A day of Community Service
April 24, 2021
Stay tuned for the projects each classroom will be working on. Sign up here if you would like to join us in service - in person locally or even from wherever you live in the world!
Fostering Family Devotions
Click here to request a free copy of "Fostering Family Devotions" by our Chaplain and Bible Teacher, Zach Justice. Then check out all that Upton Lake has to offer!
Our Covid-19 Response
Upton Lake returned to school on Sept 9, 2020 with full in-person learning. We provide flexible remote learning options to meet the needs of all students who are unable to attend in person, whether for the duration or just temporarily due to illness or exposure. We have a plan for continuation of learning should we have to close our building temporarily at any time.
Our small community is blessed to be able to respond quickly, personally, and wisely. Thank you to the families who are so graciously adapting to the changes required in these times.
Update: 1/2/21 We are carefully watching the state mandates related to schools and monitoring symptoms and exposure as reported by parents. School was remote from Jan 4-8 and returned to in-person on Monday, Jan 11. Parents, please notify the school nurse, Marianne Bridges, as soon as possible if your student develops symptoms or you have a change in exposure.
News from Our Blog
Parenting when they sin
The child flung off the covers I’d just put on her, flew out of bed, leaped into my arms, buried her face into my shoulder, and wept. “I’m sorry, Mommy. I’m sorry. I told a lie! It was all a lie!”
Often we parents have a sixth sense about when our kids are lying. Sometimes they aren’t very good at it, as they insist they didn’t eat the cookie while crumbs are visible around their lips. Other times we can see it in the body language as they tell us one thing with their words but quite another with their eyes or their body stance.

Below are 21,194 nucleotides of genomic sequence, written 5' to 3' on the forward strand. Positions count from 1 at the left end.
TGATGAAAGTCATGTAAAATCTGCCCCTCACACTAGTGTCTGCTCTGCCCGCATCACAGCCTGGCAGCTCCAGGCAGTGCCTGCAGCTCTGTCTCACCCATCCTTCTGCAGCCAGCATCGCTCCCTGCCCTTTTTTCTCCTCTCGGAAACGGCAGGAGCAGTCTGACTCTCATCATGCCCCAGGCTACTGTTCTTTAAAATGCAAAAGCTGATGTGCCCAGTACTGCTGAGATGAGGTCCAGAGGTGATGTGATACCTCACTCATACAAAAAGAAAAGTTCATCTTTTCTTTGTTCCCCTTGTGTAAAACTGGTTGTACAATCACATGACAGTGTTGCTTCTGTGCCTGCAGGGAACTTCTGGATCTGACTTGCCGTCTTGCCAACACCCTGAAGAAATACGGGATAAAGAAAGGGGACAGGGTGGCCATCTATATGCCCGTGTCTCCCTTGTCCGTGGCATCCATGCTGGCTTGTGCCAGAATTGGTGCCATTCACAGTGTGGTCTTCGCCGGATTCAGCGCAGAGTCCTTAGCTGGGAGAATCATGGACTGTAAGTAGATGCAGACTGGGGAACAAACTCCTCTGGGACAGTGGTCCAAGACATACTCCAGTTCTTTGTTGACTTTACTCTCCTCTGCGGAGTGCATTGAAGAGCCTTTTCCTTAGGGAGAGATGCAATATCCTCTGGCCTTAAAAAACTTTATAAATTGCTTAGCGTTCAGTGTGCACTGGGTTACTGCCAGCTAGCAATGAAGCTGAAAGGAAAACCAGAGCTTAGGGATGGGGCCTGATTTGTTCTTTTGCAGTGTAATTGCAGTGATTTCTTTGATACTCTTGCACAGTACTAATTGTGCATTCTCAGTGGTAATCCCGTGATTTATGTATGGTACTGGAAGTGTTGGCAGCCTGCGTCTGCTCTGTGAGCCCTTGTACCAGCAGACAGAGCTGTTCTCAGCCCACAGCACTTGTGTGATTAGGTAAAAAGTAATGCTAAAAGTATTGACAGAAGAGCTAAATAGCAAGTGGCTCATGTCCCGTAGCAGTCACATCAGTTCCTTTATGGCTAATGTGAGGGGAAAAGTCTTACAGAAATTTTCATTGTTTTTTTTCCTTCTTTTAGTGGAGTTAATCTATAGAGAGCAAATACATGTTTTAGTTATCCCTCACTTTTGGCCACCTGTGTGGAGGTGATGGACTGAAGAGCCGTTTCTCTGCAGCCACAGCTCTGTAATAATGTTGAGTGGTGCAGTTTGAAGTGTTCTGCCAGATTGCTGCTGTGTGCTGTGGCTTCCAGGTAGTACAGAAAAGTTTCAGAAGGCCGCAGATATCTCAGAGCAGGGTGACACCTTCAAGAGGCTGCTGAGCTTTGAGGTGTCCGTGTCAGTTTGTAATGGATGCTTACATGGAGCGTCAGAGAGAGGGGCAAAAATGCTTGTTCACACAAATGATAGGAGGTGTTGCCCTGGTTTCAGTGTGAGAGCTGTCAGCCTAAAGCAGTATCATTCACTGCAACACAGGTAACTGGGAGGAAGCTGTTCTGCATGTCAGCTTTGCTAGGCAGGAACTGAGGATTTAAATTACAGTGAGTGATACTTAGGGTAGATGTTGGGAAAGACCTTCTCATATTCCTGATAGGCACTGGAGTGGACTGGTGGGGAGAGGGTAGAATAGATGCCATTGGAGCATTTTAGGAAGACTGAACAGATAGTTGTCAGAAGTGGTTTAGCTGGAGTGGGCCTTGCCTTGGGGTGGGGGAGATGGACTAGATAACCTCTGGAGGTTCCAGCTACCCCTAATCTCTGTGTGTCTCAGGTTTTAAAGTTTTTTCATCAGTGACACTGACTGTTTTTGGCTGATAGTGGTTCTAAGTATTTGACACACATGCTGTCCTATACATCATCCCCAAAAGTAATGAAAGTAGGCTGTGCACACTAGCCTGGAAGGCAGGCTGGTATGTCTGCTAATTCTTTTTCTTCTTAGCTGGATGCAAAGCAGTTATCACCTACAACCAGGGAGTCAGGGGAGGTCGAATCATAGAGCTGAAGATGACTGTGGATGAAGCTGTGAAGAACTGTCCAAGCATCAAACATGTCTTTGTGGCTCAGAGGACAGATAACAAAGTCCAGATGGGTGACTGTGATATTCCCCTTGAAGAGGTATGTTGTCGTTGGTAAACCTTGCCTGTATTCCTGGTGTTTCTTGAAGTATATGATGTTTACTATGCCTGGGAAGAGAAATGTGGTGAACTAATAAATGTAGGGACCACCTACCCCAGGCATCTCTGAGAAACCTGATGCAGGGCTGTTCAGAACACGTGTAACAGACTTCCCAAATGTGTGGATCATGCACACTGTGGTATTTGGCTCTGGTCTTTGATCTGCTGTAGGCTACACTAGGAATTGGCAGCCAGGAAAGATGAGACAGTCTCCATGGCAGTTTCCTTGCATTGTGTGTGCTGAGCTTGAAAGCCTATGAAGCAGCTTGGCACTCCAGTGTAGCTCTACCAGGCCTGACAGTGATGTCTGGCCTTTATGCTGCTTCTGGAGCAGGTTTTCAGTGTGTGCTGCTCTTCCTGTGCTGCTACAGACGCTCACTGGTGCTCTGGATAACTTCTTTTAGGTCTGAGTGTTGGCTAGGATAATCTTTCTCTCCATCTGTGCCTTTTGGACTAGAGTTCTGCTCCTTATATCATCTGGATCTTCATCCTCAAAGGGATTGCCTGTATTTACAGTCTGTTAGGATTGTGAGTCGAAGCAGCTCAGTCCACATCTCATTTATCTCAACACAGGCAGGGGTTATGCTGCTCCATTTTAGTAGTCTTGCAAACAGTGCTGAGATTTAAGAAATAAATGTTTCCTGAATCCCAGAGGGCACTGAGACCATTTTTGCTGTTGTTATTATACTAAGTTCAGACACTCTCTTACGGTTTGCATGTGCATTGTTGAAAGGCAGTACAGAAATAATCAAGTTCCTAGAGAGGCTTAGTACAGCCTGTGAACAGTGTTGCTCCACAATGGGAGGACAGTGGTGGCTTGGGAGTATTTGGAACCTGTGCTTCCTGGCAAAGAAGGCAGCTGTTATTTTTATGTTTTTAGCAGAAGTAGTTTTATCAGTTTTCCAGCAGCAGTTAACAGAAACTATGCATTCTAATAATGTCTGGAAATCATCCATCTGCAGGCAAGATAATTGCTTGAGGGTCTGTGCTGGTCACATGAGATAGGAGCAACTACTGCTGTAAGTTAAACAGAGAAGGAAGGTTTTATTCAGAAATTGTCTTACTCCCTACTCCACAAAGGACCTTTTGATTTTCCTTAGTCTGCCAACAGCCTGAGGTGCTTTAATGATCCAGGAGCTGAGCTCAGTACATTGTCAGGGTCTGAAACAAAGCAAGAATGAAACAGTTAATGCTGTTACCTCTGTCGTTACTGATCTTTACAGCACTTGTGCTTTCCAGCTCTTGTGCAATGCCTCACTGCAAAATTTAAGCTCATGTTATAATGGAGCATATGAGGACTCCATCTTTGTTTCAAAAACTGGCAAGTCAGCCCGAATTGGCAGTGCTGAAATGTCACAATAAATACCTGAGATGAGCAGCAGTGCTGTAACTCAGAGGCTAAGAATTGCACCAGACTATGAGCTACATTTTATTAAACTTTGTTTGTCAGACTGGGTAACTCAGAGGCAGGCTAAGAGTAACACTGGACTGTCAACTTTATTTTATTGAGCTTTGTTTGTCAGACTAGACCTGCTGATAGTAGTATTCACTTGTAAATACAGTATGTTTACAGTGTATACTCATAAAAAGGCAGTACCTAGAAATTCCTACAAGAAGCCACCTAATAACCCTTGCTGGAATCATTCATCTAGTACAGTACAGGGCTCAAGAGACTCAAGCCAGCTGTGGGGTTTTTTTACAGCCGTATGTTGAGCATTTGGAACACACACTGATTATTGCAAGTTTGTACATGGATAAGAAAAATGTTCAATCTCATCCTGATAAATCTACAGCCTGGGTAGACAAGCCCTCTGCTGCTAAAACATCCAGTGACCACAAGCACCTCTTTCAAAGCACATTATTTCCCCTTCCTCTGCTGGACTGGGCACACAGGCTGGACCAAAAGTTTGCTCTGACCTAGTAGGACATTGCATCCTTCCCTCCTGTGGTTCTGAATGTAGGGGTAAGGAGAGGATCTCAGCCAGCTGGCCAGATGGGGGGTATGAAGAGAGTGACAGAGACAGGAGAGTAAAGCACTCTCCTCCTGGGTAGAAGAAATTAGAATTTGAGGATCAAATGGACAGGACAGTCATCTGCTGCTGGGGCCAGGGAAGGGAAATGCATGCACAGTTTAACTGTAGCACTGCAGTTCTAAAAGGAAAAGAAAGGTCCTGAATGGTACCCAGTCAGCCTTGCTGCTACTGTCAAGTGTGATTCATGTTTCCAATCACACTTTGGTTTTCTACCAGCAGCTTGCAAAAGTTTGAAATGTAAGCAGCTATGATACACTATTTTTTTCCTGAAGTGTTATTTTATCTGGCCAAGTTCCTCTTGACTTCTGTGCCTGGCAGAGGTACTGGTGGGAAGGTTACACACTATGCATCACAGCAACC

This time, though, I was completely unprepared. My child had come home from her day at Zoo Camp, face aglow with excitement about how she got to feed the otters. She had an entire story, it seemed plausible, and was delightful. In fact, I was a bit jealous of her opportunity! I encouraged her to share it again with her Nana, and her father when he came home from work. If the story changed a little, I didn’t notice. It wasn’t more than a little excitement would explain away.
After we read her nightly Bible story, we prayed together. And I thanked God for her wonderful day. And that stirred her conscience more than anything else. I never guessed that she was telling me lies. But the Holy Spirit knew, and He doesn’t need my understanding, and He moved in her little heart.